Roche Holding AG said its immunotherapy Tecentriq helped certain bladder cancer patients live longer without their disease worsening, according to a late-stage study.
Results from the phase 3 study, dubbed IMvigor130, showed Tecentriq in combination with platinum-based chemotherapy significantly reduced the risk of disease worsening or death — a metric known as progression-free survival — in patients with previously untreated urothelial carcinoma that has either grown outside the organ or has already spread to other parts of the body.
The safety profile of Tecentriq plus chemotherapy is consistent with that of the individual medicines and there was no new information on any adverse event caused by the combination.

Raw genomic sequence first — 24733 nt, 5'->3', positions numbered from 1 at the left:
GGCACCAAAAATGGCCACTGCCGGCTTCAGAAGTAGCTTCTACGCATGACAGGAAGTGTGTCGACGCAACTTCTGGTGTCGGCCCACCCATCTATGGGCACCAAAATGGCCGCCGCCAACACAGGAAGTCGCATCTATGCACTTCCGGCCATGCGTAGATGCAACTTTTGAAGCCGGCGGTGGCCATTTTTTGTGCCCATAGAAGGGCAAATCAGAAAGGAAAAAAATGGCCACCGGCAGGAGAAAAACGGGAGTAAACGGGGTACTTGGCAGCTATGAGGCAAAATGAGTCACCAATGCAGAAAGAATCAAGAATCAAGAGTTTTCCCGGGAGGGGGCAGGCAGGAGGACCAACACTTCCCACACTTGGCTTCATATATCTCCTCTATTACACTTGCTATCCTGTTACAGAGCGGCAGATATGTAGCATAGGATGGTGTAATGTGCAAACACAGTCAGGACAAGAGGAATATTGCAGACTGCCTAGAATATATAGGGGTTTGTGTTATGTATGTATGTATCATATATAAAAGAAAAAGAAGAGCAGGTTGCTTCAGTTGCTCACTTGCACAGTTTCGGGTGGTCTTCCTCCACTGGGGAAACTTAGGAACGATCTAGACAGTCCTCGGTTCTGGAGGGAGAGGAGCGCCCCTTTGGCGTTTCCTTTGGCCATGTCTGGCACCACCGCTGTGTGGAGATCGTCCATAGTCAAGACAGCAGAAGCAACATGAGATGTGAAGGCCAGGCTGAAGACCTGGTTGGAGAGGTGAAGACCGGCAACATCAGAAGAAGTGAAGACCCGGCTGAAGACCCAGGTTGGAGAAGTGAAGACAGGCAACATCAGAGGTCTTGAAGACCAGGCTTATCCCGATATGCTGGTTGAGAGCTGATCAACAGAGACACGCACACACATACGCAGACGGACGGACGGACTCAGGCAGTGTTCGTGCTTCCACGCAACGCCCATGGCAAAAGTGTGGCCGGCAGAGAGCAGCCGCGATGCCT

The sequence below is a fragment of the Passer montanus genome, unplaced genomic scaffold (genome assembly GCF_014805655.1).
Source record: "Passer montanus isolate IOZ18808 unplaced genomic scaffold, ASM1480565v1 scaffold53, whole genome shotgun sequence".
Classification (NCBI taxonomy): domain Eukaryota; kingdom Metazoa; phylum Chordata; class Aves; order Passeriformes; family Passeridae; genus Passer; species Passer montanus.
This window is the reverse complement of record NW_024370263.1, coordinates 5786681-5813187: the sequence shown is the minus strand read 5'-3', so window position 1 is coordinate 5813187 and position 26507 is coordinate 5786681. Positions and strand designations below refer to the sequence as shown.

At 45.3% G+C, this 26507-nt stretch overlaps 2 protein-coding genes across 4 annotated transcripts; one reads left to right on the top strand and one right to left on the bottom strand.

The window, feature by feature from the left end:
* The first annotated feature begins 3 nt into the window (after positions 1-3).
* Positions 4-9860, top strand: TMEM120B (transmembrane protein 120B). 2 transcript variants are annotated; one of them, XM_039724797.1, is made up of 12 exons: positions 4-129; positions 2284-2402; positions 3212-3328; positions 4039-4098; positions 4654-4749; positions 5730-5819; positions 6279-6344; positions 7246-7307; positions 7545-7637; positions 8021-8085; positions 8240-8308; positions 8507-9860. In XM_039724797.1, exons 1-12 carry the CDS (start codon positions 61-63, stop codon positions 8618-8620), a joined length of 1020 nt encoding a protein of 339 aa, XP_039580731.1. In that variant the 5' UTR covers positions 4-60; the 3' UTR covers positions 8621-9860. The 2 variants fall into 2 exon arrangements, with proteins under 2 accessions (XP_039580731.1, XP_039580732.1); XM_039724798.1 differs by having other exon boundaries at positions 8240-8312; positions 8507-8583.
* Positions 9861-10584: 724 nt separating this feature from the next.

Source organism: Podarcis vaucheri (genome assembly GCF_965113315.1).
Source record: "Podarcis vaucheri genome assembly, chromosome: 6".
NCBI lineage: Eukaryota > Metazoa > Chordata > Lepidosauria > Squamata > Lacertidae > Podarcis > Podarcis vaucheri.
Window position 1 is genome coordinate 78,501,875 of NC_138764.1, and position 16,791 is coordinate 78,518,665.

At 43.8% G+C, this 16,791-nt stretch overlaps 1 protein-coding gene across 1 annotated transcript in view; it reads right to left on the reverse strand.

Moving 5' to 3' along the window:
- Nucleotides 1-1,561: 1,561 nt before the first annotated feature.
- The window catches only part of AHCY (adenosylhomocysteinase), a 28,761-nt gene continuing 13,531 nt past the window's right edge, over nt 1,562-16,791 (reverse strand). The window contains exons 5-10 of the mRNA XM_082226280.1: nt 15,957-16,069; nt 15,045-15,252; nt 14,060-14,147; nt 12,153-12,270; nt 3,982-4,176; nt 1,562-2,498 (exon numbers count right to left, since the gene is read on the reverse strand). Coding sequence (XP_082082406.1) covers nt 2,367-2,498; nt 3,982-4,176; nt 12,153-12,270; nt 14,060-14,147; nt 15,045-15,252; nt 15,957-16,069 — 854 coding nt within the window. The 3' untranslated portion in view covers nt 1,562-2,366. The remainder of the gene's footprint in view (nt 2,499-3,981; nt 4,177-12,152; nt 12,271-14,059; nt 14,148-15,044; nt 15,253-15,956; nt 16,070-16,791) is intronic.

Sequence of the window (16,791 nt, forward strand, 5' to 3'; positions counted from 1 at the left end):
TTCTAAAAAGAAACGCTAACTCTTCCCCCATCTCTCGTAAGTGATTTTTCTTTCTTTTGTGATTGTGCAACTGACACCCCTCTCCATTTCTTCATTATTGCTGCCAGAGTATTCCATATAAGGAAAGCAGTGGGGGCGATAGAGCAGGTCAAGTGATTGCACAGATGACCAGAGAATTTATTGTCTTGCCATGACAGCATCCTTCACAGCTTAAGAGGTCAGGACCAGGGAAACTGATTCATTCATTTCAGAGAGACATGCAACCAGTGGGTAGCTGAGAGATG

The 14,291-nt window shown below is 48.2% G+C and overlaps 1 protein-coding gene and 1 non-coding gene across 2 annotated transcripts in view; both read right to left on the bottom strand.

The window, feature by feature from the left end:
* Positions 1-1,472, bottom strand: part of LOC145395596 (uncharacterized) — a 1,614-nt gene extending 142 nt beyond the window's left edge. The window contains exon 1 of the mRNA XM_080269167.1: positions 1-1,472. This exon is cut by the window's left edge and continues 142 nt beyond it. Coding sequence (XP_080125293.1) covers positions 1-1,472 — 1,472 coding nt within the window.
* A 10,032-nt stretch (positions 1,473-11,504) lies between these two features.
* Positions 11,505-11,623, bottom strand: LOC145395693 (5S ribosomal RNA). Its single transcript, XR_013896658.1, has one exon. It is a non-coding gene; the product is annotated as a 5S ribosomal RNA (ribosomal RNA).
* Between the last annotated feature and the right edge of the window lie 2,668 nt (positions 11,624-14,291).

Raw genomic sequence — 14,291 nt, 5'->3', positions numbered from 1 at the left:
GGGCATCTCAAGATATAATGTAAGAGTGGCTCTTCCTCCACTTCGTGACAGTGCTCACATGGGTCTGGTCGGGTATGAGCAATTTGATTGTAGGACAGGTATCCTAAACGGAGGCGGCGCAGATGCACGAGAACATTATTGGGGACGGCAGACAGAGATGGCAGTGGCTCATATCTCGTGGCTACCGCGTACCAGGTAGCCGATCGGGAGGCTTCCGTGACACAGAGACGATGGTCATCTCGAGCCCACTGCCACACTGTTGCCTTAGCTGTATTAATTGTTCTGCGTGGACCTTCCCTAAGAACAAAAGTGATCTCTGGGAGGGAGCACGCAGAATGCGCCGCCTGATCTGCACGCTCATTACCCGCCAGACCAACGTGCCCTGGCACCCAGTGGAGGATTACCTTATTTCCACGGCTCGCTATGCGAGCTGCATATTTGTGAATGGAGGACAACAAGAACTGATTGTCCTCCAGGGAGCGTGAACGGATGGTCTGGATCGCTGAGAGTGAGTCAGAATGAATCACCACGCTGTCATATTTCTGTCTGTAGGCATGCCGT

Tecentriq, or atezolizumab, is the first immunotherapy approved for bladder cancer. The drug works by blocking the actions of a protein called programmed death-ligand 1, or PD-L1, that is responsible for tumor growth. Tecentriq remains one of Roche's top-selling products.
There are four ongoing late-stage studies evaluating Tecentriq alone and in combination with other medicines in early and advanced bladder cancer. The drug is also being developed for various types of cancer, including lung, breast, skin and gastrointestinal.
Basel, Switzerland-based Roche will present IMvigor130's results at an upcoming medical meeting. The data will also be shared with health authorities worldwide, including the U.S. Food and Drug Administration and European Medicines Agency.
Bladder cancer was the cause of about 200,000 deaths in 2018, with more than half a million new cases recorded that year. Urothelial carcinoma, which develops in the cells of the bladder lining, is the most common type of bladder cancer, accounting for about 90% of all cases.